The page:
What looms as a defining offseason for the Royals is already taking shape even as, elsewhere this weekend, Major League Baseball swings through the opening stages of its annual October drama.
The Royals’ need to upgrade their rotation — their paramount and overriding priority — hinges on two intertwined questions in the coming months:
Will owner David Glass underwrite the payroll necessary, even if it means operating in the red, to secure the additional arms needed to enable a perennial 90-loss club to bridge the gap to postseason contention?
Can general manager Dayton Moore, if granted that financial muscle, acquire sufficient impact starting pitchers in a competitive free-agent market, or through trades, to achieve that long-elusive goal?
Early signs offer reasons for cautious optimism.
Glass recently pledged a willingness to “do what we need to do” to complete an organizational overhaul that began with Moore’s arrival in June 2006. That facelift previously centered on significant investments in scouting and player development.
Those seeding efforts are now bearing fruit everywhere except the rotation, which prompted Glass to declare: “We are committed to improving our starting pitching.”
Just how committed is hard to pin down, although indications suggest the opening-day payroll should possess the flexibility to rise from $64 million to about $75 million — maybe more, if the Royals are convinced that a little extra can secure the right player.
“I feel like it will (be significantly higher than this year)…” Moore said. “I’ve felt all along that we’ll always have the necessary resources to move forward and do what we need to do to improve our team.”
That’s not to suggest the Royals will suddenly turn into the Yankees or the midsummer-dreaming Dodgers. For example: The odds of reacquiring Zack Greinke, who rejected a $100 million offer earlier this year from the Brewers, are notably remote.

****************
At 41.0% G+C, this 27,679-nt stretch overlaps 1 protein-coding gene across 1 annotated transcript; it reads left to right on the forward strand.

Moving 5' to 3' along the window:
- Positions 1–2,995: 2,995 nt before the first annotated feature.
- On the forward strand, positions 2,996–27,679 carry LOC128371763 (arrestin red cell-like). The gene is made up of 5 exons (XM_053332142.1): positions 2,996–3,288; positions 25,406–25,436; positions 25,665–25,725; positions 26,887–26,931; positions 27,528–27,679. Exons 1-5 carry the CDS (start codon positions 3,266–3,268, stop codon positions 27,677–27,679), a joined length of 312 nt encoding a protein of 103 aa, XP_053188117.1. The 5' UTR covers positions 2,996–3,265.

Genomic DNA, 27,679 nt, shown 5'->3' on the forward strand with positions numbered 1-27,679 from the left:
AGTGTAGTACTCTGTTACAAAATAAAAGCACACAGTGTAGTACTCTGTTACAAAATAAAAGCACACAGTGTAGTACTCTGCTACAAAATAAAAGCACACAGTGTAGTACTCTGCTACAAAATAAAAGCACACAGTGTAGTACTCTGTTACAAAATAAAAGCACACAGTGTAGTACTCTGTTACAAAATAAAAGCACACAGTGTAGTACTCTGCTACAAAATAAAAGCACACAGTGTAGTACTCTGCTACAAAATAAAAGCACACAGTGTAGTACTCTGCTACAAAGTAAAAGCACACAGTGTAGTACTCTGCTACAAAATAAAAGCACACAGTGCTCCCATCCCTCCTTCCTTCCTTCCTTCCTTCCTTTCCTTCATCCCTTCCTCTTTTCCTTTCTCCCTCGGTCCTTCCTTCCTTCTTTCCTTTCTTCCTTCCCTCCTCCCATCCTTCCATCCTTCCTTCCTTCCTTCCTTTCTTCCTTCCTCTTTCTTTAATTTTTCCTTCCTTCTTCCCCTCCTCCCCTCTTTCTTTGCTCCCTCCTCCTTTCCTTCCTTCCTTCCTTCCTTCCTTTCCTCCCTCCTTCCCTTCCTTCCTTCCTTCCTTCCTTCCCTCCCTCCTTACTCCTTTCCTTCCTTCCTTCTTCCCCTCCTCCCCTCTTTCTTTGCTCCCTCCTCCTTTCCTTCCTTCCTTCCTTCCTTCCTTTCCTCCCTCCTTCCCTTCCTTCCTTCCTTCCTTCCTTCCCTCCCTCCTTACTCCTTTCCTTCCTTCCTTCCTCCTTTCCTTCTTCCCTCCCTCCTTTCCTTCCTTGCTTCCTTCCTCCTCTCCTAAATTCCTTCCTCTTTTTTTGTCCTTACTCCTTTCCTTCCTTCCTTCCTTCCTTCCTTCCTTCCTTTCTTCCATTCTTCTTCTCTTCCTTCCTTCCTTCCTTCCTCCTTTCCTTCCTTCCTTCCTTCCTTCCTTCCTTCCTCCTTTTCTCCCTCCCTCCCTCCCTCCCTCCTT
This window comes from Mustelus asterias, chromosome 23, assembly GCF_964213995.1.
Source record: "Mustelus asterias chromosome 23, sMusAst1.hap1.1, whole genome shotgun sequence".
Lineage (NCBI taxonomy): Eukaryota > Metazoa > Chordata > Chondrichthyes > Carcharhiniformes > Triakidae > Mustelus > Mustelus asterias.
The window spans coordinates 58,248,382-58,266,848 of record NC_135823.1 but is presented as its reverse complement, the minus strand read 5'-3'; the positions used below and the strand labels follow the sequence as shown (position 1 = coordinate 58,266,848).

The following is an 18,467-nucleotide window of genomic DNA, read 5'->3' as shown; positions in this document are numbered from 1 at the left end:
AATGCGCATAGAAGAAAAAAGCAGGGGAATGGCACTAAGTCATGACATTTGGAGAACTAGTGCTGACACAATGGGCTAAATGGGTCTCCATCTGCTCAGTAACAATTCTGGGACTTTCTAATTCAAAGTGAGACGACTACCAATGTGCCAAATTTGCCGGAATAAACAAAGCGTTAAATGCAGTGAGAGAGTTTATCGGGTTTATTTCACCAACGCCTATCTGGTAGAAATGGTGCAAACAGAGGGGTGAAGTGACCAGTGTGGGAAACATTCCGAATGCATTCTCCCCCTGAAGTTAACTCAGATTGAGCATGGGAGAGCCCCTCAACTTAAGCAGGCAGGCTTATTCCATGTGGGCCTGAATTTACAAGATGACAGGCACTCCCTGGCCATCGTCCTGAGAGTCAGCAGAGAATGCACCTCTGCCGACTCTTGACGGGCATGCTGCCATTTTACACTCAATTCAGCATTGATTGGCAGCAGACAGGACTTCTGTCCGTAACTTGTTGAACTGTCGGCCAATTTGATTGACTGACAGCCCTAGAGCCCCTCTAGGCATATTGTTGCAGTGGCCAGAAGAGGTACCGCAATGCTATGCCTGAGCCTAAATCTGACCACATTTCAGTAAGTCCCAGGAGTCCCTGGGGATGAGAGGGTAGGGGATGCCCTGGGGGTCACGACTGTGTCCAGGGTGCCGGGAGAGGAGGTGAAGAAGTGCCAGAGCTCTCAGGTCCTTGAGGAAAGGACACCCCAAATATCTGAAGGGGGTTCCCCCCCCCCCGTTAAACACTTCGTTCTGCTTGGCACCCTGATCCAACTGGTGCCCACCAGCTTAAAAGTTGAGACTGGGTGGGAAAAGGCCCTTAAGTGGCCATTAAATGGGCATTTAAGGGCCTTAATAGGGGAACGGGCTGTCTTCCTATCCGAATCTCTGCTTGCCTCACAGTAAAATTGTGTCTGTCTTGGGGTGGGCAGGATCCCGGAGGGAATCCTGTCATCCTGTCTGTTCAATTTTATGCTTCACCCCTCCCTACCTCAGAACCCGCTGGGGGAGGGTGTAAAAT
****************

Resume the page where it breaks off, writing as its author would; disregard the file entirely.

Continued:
“Our market is what it is,” Moore said. “We’re not going to have a payroll of $100 million. We know that going into it. We embrace who we are… We’ve got to stay consistent with our approach. We’re not going get crazy and go nuts in free agency.”
The Royals gathered their staff last week at Kauffman Stadium to map out offseason priorities. The discussions centered overwhelmingly on improving the rotation, although offensive production this season lagged near the bottom of the American League.
“Here’s the thing,” one club official said. “If we’re wrong about (Eric) Hosmer and (Mike) Moustakas or if some of our other young players really regress, then nothing else matters. We’ll all be fired anyway.”
That was meant to be flip; the Royals don’t believe they’re wrong on their young core of position players. They like their bullpen, although they’re open to upgrading the front end of it. They see their defense as being as good as any in the American League.
“We’re like 29 other clubs right now,” Moore said. “We’re going to bust our tail this offseason to get good starting pitching.”
Neither Moore nor other club officials will announce free-agent targets since there is no advantage in doing so, but there are indications the Royals have right-handers Anibal Sánchez and Kyle Lohse at the top of their list.
Sánchez, 28, was a combined 9-13 with a 3.86 ERA this season in 31 starts for Miami and Detroit. The Royals twice saw how good he can be: Sánchez yielded one run and 10 hits in 16 innings against them in two starts while striking out 16 and walking three.
Lohse, 34, was 16-3 and 2.86 this season in 33 starts for St. Louis. He pitches to contact and throws strikes, and the Royals believe he is a good fit for their big ballpark and playmaking defense.
Competition for Sánchez and Lohse is likely to be fierce. The Royals’ secondary list is believed to include Ryan Dempster, Hiroki Kuroda, Shaun Marcum, Carlos Villanueva and Carlos Zambrano.
The Royals expect to recalibrate their list after seeing which pitchers become available because clubs exercise buyout options. Possibilities include Dan Haren, Tim Hudson, Jake Peavy, Ervin Santana and James Shields.